“People’s actions define them.”

Berkowitz says that this departure has him concerned for the industry. “Remember this: people’s actions define them.”

One topic Berkowitz sidestepped was the reaction of the National Association of Realtors, simply leaving it at the fact that Samuelson was privvy to their strategies as well (which we can imagine they’re likely somewhat annoyed by).

My interactions with Samuelson have always been positive, so I was surprised at the choreography of this departure, and I do think that Zillow has one hell of an industry leader in their midst, but climbing the wall and kicking down the ladder behind him seems unnecessary, and although Berkowitz wouldn’t say it, I will – this feels designed to hurt Move, Inc. in favor of Zillow. From where I stand, it didn’t have to be that way, and it actually hurts Zillow’s relationship with NAR, informed brokers, and informed agents who butter their bread.

Lani is the Chief Operating Officer at The American Genius and sister news outlet, The Real Daily, and has been named in the Inman 100 Most Influential Real Estate Leaders several times, co-authored a book, co-founded BASHH and Austin Digital Jobs, and is a seasoned business writer and editorialist with a penchant for the irreverent.

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4 Comments

4 Comments

  1. andreageller

    March 10, 2014 at 5:42 pm

    I think in this day and age there is no graceful way of going from one competitor to another for either party. As with all things it’s timing.

    • agbenn

      March 11, 2014 at 10:33 am

      In some ways I agree with you Andrea, but in this case when discussing two publicly traded organizations, timing is everything. The timing and rush are certainly questionable. Big businesses do this everyday, but the cloak and dagger style of leaving is suspect when you put it with a publicly announced investors meeting. The move was designed to at minimum embarrass Move, but even that failed because although he had a title, he wasn’t involved in execution according to the article, and Move.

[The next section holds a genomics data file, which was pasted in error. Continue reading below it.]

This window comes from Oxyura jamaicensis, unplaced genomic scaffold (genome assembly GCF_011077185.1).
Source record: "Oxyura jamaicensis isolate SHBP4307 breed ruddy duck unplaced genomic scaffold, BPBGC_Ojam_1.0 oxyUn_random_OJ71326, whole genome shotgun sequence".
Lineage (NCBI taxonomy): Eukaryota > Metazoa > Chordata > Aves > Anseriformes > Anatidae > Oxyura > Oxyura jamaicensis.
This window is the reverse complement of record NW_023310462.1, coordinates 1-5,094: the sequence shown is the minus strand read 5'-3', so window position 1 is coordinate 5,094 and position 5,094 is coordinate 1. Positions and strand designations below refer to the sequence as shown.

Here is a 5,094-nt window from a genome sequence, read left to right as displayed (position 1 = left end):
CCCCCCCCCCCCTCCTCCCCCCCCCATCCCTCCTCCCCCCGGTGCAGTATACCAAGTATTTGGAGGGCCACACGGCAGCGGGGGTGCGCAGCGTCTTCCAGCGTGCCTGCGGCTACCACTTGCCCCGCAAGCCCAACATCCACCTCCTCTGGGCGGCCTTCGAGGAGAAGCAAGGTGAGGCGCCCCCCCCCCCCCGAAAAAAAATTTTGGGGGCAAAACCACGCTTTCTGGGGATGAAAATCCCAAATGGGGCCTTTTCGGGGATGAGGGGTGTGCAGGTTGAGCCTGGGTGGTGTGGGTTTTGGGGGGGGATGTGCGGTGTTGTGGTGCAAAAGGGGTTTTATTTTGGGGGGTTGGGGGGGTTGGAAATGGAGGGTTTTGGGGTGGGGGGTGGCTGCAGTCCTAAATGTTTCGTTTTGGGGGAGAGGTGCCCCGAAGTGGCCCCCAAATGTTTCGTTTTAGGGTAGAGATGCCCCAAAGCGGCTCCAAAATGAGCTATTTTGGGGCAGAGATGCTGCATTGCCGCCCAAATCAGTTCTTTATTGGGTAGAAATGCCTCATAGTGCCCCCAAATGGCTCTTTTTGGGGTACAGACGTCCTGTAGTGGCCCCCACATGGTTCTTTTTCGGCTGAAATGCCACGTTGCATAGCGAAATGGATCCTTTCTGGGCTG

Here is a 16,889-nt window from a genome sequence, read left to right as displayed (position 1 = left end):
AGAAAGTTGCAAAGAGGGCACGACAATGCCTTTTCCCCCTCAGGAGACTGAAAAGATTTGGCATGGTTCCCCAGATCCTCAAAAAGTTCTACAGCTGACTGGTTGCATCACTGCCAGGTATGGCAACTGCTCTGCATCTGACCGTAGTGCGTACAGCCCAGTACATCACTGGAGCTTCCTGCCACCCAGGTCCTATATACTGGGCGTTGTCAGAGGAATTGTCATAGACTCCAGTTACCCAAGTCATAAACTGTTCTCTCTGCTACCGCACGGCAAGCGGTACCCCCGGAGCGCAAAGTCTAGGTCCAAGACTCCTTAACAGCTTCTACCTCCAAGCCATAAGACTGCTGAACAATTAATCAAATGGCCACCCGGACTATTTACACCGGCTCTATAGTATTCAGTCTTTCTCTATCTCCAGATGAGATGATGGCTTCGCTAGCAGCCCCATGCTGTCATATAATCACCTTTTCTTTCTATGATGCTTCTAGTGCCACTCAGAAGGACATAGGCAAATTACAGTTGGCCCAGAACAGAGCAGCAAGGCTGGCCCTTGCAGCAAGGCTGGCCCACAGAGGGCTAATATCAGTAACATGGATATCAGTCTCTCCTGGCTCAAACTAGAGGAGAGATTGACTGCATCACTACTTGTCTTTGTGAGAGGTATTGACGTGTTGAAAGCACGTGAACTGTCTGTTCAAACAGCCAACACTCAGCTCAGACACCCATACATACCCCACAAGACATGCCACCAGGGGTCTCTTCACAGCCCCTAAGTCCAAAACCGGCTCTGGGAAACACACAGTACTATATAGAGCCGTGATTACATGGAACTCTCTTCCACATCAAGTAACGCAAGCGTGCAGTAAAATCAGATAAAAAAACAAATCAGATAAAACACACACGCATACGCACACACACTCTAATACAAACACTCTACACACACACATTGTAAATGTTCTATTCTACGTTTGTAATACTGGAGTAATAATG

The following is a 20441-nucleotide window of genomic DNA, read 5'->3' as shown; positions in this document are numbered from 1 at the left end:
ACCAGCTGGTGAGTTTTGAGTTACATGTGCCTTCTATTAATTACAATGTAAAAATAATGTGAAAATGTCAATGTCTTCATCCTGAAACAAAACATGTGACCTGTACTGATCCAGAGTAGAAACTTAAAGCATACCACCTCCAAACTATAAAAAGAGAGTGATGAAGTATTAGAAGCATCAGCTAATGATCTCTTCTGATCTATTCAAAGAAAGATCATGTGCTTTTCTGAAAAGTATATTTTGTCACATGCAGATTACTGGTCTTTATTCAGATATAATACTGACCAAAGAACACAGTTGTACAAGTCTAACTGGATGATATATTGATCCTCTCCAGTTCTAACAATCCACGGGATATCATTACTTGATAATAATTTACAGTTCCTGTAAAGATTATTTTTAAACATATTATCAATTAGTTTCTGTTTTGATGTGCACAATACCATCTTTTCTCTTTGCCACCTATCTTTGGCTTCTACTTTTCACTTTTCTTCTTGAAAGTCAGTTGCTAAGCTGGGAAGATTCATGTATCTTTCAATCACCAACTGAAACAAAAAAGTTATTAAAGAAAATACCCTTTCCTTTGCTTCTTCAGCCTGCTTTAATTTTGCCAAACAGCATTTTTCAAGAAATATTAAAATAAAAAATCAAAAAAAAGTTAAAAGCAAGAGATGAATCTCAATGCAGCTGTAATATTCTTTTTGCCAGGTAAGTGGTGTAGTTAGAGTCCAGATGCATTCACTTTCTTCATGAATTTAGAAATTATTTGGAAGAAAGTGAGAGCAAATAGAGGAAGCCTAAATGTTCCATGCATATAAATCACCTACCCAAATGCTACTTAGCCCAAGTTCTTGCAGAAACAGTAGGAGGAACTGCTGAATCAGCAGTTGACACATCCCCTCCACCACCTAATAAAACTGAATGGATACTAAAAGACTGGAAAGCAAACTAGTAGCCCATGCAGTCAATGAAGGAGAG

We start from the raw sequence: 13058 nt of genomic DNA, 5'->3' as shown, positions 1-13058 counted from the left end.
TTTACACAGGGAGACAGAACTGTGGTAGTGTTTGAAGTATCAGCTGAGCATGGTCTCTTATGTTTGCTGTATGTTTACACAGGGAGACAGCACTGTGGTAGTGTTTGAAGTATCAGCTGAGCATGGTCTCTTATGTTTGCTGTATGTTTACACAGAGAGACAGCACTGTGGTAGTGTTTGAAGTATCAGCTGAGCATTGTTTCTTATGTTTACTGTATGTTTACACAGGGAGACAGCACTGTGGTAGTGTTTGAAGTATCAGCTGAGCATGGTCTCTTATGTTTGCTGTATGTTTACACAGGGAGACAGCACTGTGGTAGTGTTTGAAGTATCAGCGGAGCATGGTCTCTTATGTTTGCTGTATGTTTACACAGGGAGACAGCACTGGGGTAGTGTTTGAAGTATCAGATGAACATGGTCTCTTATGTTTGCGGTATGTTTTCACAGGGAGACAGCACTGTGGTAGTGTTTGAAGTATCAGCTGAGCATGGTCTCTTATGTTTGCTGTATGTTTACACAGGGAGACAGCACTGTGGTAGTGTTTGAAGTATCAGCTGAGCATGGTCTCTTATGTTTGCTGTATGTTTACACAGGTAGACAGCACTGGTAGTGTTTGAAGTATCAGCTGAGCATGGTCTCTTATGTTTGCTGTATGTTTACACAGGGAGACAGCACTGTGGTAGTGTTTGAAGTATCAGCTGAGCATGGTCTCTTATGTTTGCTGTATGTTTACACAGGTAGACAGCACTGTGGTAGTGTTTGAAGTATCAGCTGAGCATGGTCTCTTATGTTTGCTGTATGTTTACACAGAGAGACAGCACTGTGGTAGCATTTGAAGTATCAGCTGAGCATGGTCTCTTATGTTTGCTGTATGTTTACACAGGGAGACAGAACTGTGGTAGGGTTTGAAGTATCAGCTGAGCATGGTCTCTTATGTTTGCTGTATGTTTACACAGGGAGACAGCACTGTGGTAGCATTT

Funny thing about real estate, most R’s spend a lot of time avoiding these types of individuals, so the role he was hired for will only place more distrust on Zillow for the foreseeable future. I have good friends at Zillow, but the ethos is gone and seems it could be a top down problem.

  2. basic_business_ethics

    March 11, 2014 at 12:46 pm

    I agree that the timing seems to have been designed by Zillow to damage realtor.com, it is shocking to me that Errol went along with it.

    Getting poached is one thing, but giving zero notice and being announced as starting a job at a top competitor that same day is another.

    Samuelson should have resigned, and then later re-emerged at Zillow.

    Zillow and Errol may have just made the already treacherous waters of securing MLS feeds and favor with NAR even more turbulent.

    It may hurt realtor.com in the short term, but I doubt this is a long term win for Zillow.

  3. BawldGuy

    March 11, 2014 at 10:23 pm

    We all have a choice when it comes to how we unilaterally end any relationship. We can be a real man or woman, or we can be less. Grace is a choice if we’re the ones making the decision to leave any relationship. Class too is a choice. To believe otherwise is unfortunate.

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Opinion Editorials

DNA tests are cool, but are they worth it?

(OPINION EDITORIAL) DNA tests are all the rage currently but are they worth potentially having your genetic makeup sold and distributed?

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Over the last few years, DNA testing went mainstream. Companies like Ancestry.com and 23andMe have offered easy access to the insights of your genetics, including potential health risks and family heritage, through simple tests.

However, as a famously ageless actor once suggested in a dinosaur movie, don’t focus too much on if you can do this, without asking if you should do this.

When you look closely, you can find several reasons to wonder if sending your DNA to these companies is a wise choice.